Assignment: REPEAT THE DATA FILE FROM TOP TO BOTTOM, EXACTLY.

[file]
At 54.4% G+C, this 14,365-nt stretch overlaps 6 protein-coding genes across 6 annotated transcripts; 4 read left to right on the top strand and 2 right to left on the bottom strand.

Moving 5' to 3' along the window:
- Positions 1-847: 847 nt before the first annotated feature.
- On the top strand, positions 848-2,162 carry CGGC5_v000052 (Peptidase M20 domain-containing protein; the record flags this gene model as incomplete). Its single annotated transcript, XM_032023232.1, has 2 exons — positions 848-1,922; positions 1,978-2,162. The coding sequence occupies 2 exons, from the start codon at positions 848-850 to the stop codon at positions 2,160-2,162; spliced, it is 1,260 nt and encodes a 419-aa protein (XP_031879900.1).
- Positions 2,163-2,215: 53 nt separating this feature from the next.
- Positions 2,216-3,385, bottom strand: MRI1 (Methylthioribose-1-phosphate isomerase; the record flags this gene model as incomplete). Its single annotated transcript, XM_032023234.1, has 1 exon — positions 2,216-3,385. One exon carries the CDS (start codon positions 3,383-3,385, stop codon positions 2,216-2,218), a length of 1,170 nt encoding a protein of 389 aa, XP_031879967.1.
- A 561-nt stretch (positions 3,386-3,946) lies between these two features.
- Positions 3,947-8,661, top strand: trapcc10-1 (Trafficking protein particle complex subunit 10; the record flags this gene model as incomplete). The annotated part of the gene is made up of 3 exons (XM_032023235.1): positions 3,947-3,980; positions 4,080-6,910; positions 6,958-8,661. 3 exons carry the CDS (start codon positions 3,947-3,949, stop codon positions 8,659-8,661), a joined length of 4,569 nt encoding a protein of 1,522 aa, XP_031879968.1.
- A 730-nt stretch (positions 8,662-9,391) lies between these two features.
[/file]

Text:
At 54.4% G+C, this 14,365-nt stretch overlaps 6 protein-coding genes across 6 annotated transcripts; 4 read left to right on the top strand and 2 right to left on the bottom strand.

Moving 5' to 3' along the window:
- Positions 1-847: 847 nt before the first annotated feature.
- On the top strand, positions 848-2,162 carry CGGC5_v000052 (Peptidase M20 domain-containing protein; the record flags this gene model as incomplete). Its single annotated transcript, XM_032023232.1, has 2 exons — positions 848-1,922; positions 1,978-2,162. The coding sequence occupies 2 exons, from the start codon at positions 848-850 to the stop codon at positions 2,160-2,162; spliced, it is 1,260 nt and encodes a 419-aa protein (XP_031879900.1).
- Positions 2,163-2,215: 53 nt separating this feature from the next.
- Positions 2,216-3,385, bottom strand: MRI1 (Methylthioribose-1-phosphate isomerase; the record flags this gene model as incomplete). Its single annotated transcript, XM_032023234.1, has 1 exon — positions 2,216-3,385. One exon carries the CDS (start codon positions 3,383-3,385, stop codon positions 2,216-2,218), a length of 1,170 nt encoding a protein of 389 aa, XP_031879967.1.
- A 561-nt stretch (positions 3,386-3,946) lies between these two features.
- Positions 3,947-8,661, top strand: trapcc10-1 (Trafficking protein particle complex subunit 10; the record flags this gene model as incomplete). The annotated part of the gene is made up of 3 exons (XM_032023235.1): positions 3,947-3,980; positions 4,080-6,910; positions 6,958-8,661. 3 exons carry the CDS (start codon positions 3,947-3,949, stop codon positions 8,659-8,661), a joined length of 4,569 nt encoding a protein of 1,522 aa, XP_031879968.1.
- A 730-nt stretch (positions 8,662-9,391) lies between these two features.